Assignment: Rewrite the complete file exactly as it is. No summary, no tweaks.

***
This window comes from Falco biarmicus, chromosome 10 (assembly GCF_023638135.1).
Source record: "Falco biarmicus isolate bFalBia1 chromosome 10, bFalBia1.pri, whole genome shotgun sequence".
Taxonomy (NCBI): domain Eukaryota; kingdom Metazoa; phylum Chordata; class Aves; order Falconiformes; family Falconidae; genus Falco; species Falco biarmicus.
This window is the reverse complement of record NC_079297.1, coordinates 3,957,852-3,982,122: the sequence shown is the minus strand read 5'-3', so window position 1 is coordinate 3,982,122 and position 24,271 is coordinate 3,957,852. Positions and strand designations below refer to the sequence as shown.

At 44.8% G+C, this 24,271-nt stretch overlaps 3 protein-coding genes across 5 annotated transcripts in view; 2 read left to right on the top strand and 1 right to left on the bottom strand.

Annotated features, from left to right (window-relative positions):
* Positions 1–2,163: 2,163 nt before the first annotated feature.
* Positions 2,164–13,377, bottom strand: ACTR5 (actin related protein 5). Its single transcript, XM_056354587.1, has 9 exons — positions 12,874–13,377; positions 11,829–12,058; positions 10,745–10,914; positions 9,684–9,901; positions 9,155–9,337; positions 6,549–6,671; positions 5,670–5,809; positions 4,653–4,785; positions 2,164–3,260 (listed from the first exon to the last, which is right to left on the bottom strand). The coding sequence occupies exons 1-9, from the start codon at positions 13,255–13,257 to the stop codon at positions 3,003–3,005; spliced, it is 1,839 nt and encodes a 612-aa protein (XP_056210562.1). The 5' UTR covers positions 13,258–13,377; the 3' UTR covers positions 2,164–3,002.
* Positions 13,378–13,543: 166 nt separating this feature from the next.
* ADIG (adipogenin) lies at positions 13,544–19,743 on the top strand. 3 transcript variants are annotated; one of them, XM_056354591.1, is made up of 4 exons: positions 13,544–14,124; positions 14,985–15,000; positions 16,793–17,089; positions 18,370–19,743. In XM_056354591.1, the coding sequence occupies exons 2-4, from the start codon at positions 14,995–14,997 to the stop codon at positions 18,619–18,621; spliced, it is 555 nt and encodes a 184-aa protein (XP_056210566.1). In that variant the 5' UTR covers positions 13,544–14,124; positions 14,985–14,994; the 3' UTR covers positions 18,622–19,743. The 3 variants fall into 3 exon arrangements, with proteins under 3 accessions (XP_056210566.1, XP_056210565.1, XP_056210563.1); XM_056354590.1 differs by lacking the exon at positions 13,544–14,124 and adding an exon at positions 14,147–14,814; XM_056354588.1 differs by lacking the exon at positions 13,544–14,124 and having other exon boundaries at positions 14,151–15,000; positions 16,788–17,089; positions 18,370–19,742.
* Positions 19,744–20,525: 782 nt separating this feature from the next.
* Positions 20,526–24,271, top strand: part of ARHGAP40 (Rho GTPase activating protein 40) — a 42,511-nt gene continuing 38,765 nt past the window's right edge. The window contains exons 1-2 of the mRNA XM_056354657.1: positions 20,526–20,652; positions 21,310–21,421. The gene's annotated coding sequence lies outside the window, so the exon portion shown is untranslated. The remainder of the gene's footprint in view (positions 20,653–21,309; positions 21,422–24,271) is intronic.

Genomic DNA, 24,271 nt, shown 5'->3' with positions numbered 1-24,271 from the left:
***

This window comes from Falco biarmicus, chromosome 10 (assembly GCF_023638135.1).
Source record: "Falco biarmicus isolate bFalBia1 chromosome 10, bFalBia1.pri, whole genome shotgun sequence".
Taxonomy (NCBI): domain Eukaryota; kingdom Metazoa; phylum Chordata; class Aves; order Falconiformes; family Falconidae; genus Falco; species Falco biarmicus.
This window is the reverse complement of record NC_079297.1, coordinates 3,957,852-3,982,122: the sequence shown is the minus strand read 5'-3', so window position 1 is coordinate 3,982,122 and position 24,271 is coordinate 3,957,852. Positions and strand designations below refer to the sequence as shown.

At 44.8% G+C, this 24,271-nt stretch overlaps 3 protein-coding genes across 5 annotated transcripts in view; 2 read left to right on the top strand and 1 right to left on the bottom strand.

Annotated features, from left to right (window-relative positions):
* Positions 1–2,163: 2,163 nt before the first annotated feature.
* Positions 2,164–13,377, bottom strand: ACTR5 (actin related protein 5). Its single transcript, XM_056354587.1, has 9 exons — positions 12,874–13,377; positions 11,829–12,058; positions 10,745–10,914; positions 9,684–9,901; positions 9,155–9,337; positions 6,549–6,671; positions 5,670–5,809; positions 4,653–4,785; positions 2,164–3,260 (listed from the first exon to the last, which is right to left on the bottom strand). The coding sequence occupies exons 1-9, from the start codon at positions 13,255–13,257 to the stop codon at positions 3,003–3,005; spliced, it is 1,839 nt and encodes a 612-aa protein (XP_056210562.1). The 5' UTR covers positions 13,258–13,377; the 3' UTR covers positions 2,164–3,002.
* Positions 13,378–13,543: 166 nt separating this feature from the next.
* ADIG (adipogenin) lies at positions 13,544–19,743 on the top strand. 3 transcript variants are annotated; one of them, XM_056354591.1, is made up of 4 exons: positions 13,544–14,124; positions 14,985–15,000; positions 16,793–17,089; positions 18,370–19,743. In XM_056354591.1, the coding sequence occupies exons 2-4, from the start codon at positions 14,995–14,997 to the stop codon at positions 18,619–18,621; spliced, it is 555 nt and encodes a 184-aa protein (XP_056210566.1). In that variant the 5' UTR covers positions 13,544–14,124; positions 14,985–14,994; the 3' UTR covers positions 18,622–19,743. The 3 variants fall into 3 exon arrangements, with proteins under 3 accessions (XP_056210566.1, XP_056210565.1, XP_056210563.1); XM_056354590.1 differs by lacking the exon at positions 13,544–14,124 and adding an exon at positions 14,147–14,814; XM_056354588.1 differs by lacking the exon at positions 13,544–14,124 and having other exon boundaries at positions 14,151–15,000; positions 16,788–17,089; positions 18,370–19,742.
* Positions 19,744–20,525: 782 nt separating this feature from the next.
* Positions 20,526–24,271, top strand: part of ARHGAP40 (Rho GTPase activating protein 40) — a 42,511-nt gene continuing 38,765 nt past the window's right edge. The window contains exons 1-2 of the mRNA XM_056354657.1: positions 20,526–20,652; positions 21,310–21,421. The gene's annotated coding sequence lies outside the window, so the exon portion shown is untranslated. The remainder of the gene's footprint in view (positions 20,653–21,309; positions 21,422–24,271) is intronic.

Genomic DNA, 24,271 nt, shown 5'->3' with positions numbered 1-24,271 from the left: